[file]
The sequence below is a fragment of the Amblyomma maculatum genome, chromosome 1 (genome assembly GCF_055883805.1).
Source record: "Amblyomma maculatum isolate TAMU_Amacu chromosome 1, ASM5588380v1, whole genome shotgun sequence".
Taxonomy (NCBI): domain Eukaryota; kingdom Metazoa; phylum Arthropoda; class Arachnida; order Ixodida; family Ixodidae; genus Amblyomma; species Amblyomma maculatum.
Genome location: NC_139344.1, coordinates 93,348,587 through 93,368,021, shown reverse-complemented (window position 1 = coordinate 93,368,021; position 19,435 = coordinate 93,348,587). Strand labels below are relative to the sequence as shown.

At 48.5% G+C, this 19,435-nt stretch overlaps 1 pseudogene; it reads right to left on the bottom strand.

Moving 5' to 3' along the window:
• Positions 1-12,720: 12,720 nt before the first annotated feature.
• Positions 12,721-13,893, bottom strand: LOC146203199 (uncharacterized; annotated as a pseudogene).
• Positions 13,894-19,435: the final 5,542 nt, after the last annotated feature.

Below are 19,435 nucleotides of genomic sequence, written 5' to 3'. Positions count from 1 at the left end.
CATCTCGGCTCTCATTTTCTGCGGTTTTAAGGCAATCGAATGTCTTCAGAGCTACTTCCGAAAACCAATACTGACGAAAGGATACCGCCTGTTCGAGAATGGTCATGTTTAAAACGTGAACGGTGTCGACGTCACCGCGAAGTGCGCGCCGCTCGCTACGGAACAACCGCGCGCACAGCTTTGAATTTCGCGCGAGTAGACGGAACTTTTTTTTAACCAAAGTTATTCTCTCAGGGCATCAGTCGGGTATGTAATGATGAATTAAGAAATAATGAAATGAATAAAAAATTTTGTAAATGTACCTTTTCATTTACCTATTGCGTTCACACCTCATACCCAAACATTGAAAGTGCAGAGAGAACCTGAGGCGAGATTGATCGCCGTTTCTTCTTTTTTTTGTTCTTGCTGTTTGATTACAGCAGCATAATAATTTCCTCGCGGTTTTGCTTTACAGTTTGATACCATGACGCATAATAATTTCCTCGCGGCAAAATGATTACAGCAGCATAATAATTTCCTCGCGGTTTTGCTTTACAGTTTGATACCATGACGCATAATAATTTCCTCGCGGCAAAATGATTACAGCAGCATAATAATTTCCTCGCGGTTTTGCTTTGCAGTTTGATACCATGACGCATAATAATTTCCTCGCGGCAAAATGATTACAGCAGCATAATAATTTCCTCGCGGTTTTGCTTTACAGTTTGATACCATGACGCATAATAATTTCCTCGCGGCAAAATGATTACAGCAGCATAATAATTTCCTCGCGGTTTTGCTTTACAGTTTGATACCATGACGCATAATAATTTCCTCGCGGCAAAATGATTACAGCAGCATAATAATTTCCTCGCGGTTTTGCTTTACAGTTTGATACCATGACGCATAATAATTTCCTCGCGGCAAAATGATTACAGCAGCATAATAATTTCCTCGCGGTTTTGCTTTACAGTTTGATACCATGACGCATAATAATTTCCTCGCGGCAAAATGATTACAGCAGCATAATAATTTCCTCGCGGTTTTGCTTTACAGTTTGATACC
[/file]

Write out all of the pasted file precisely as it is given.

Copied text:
The sequence below is a fragment of the Amblyomma maculatum genome, chromosome 1 (genome assembly GCF_055883805.1).
Source record: "Amblyomma maculatum isolate TAMU_Amacu chromosome 1, ASM5588380v1, whole genome shotgun sequence".
Taxonomy (NCBI): domain Eukaryota; kingdom Metazoa; phylum Arthropoda; class Arachnida; order Ixodida; family Ixodidae; genus Amblyomma; species Amblyomma maculatum.
Genome location: NC_139344.1, coordinates 93,348,587 through 93,368,021, shown reverse-complemented (window position 1 = coordinate 93,368,021; position 19,435 = coordinate 93,348,587). Strand labels below are relative to the sequence as shown.

At 48.5% G+C, this 19,435-nt stretch overlaps 1 pseudogene; it reads right to left on the bottom strand.

Moving 5' to 3' along the window:
• Positions 1-12,720: 12,720 nt before the first annotated feature.
• Positions 12,721-13,893, bottom strand: LOC146203199 (uncharacterized; annotated as a pseudogene).
• Positions 13,894-19,435: the final 5,542 nt, after the last annotated feature.

Below are 19,435 nucleotides of genomic sequence, written 5' to 3'. Positions count from 1 at the left end.
CATCTCGGCTCTCATTTTCTGCGGTTTTAAGGCAATCGAATGTCTTCAGAGCTACTTCCGAAAACCAATACTGACGAAAGGATACCGCCTGTTCGAGAATGGTCATGTTTAAAACGTGAACGGTGTCGACGTCACCGCGAAGTGCGCGCCGCTCGCTACGGAACAACCGCGCGCACAGCTTTGAATTTCGCGCGAGTAGACGGAACTTTTTTTTAACCAAAGTTATTCTCTCAGGGCATCAGTCGGGTATGTAATGATGAATTAAGAAATAATGAAATGAATAAAAAATTTTGTAAATGTACCTTTTCATTTACCTATTGCGTTCACACCTCATACCCAAACATTGAAAGTGCAGAGAGAACCTGAGGCGAGATTGATCGCCGTTTCTTCTTTTTTTTGTTCTTGCTGTTTGATTACAGCAGCATAATAATTTCCTCGCGGTTTTGCTTTACAGTTTGATACCATGACGCATAATAATTTCCTCGCGGCAAAATGATTACAGCAGCATAATAATTTCCTCGCGGTTTTGCTTTACAGTTTGATACCATGACGCATAATAATTTCCTCGCGGCAAAATGATTACAGCAGCATAATAATTTCCTCGCGGTTTTGCTTTGCAGTTTGATACCATGACGCATAATAATTTCCTCGCGGCAAAATGATTACAGCAGCATAATAATTTCCTCGCGGTTTTGCTTTACAGTTTGATACCATGACGCATAATAATTTCCTCGCGGCAAAATGATTACAGCAGCATAATAATTTCCTCGCGGTTTTGCTTTACAGTTTGATACCATGACGCATAATAATTTCCTCGCGGCAAAATGATTACAGCAGCATAATAATTTCCTCGCGGTTTTGCTTTACAGTTTGATACCATGACGCATAATAATTTCCTCGCGGCAAAATGATTACAGCAGCATAATAATTTCCTCGCGGTTTTGCTTTACAGTTTGATACCATGACGCATAATAATTTCCTCGCGGCAAAATGATTACAGCAGCATAATAATTTCCTCGCGGTTTTGCTTTACAGTTTGATACC